Category Archives: Periodical

Twenty-First-Century Land Grabs Accumulation by Agricultural Dispossession

The main incentive for the multiform land grabs is the utilitarian, profit-oriented use of land. Among the leitmotivs of the present wave of land grabs, especially on the global South, one could find the increasing ecological problems, and the speculation for the likely future boom of food prices. The centralization of land control and the food production that is dominated by profit based industrialized factory farms is hamstringing agrarian small producers and is aggravating the population of slums; from the other hand it is incompatible with the needs of an ecologically sustainable agriculture and the food sovereignty of the peoples.

No. 100 | (Winter 2013)

Table of contents
  1. The past and future of Eszmélet. Frequent readers answer the question of the editors
  2. Eleonora de Lucena, Mészáros István : Barbarism on the horizon. An interview with István Mészáros by Eleonora de Lucena
  3. Szalai László, Lugosi Győző, Búr Gábor : Repression is cawing in a murder. Győző Lugosi talks to Gábor Búr and László Szalai
  4. Szigeti Péter, Andor László, Krausz Tamás : Capitalism has not been created by the EU… Lászó Andor answers Tamás Krausz and Péter Szigeti
  5. Szigeti Péter : Constructing the Political. The Problem of Political by Carl Schmitt, Marx, Weber and the Neo-Marxists
  6. Tütő László, Terbe Teréz : Transition Movement
  7. Peter North : Surviving Financial Meltdown: Argentina’s Barter Networks
  8. Eszterhai Viktor : The Guanxi in Asian Interstate Relations. Rethinking the China-centred Feudal Aid System
  9. Chris Hann : Time’s Arrow in Tázlár (and in Anthropology)
  10. Zolcsák Attila : The Chilean Student Movement
  11. Farkas Péter : In Defence of System-based Critical Economics
  12. Bartha Eszter : “I am Hungarian but a European”
  13. Tütő László : Two Insurrections
  14. Szarka Klára : Capa 100
  15. Appeal for an Egalitarian Europe
  16. Stéphane Madelaine, Vincent Liegey, Christophe Ondet, Anne-Isabelle Veillot : Degrowth Project, Manifesto for an Unconditional Autonomy Allowance

Why Allende Had to Die? Sedition in Santiago

The 9/11 of 1973 military coup, the brutal eradication of the socialist attempt and the murder of president Salvador Allende was a tragedy in world history – as it obvious from a perspective. The questions raised by the author are still valid: is it possible to transform the society if bourgeois institutions and its constitution are maintained, is it worth to study analyses missing class relations etc. The Chilean story has to be retold – as poet Attila József also warns – that no victory can be won by chance, without a battle.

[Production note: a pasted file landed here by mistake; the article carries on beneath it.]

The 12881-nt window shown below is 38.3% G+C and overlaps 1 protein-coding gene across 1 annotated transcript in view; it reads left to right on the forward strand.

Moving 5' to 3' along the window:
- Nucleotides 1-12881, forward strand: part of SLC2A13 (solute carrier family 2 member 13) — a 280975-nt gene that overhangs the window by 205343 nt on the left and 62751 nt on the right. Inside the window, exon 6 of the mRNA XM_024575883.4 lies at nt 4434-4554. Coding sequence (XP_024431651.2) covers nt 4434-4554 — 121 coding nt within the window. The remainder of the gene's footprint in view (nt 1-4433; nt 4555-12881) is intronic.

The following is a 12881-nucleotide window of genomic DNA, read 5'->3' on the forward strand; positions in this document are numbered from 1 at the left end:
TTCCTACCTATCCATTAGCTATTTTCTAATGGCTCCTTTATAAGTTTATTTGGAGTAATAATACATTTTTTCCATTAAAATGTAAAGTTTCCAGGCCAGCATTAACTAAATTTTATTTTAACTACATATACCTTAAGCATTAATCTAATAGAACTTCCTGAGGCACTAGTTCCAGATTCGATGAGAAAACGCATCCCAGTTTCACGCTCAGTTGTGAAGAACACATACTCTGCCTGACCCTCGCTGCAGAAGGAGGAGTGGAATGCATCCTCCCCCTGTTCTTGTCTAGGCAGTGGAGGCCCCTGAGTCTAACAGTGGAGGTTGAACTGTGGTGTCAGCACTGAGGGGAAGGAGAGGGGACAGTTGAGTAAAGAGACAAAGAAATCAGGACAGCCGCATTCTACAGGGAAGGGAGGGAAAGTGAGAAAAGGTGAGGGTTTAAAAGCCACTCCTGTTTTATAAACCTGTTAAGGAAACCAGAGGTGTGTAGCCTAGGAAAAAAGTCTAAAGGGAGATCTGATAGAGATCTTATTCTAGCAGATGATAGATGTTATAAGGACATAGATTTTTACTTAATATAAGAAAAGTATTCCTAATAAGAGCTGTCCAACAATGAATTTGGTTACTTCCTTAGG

Original article: Gabriel García Márquez: Why Allende had to die. Sedition in Santiago, The New Satetesman 3 April 2013 http://www.newstatesman.com/world-affairs/2013/04/why-allende-had-die

1968 in the Light of our Experiences

1968 is a symbol and resource – which many of us using on the political left -furthermore it has still living legends of theory, lifestyle and personal experience. Nonetheless, how was it in reality and what remained of it? The fate of great times has also touched 1968: it has partially became a tamed memory, an object of nostalgia that is why it is hard to notice that in a certain sense it supports restoring capitalism instead of – an illusory – victory of the left.

Original article: Александр Тарасов: 1968 год в свете нашего опыта, Scepsis (Moscow) http://scepsis.net/library/id_2274.html

Historical Conditions and Limits of “Free Spiritual Production”

"This is why the meaning of free spiritual production cannot be understood in an idealistically absolutized sense, no matter how great the temptation might be to do so. For even in the work of the greatest intellectual figures be they creative artists or theoreticians [… it] continues to respond […] to the actually given conditions by making its own significant impact upon the emerging transformations of the existent. Nonetheless 'free spiritual production' is free in the genuine sense – and for the same reason also carries a great responsibility as an intellectual enterprise – precisely in the virtue of its undeniable active role in intervening, for better or worse in the unfolding historical process of which it is an integral part."

The article is the 4.1 chapter "Material Transformations and Ideological Forms" of the book Social Structure and Forms of Consciousness Vol II  by István Mészáros. Monthly Review Press 2011.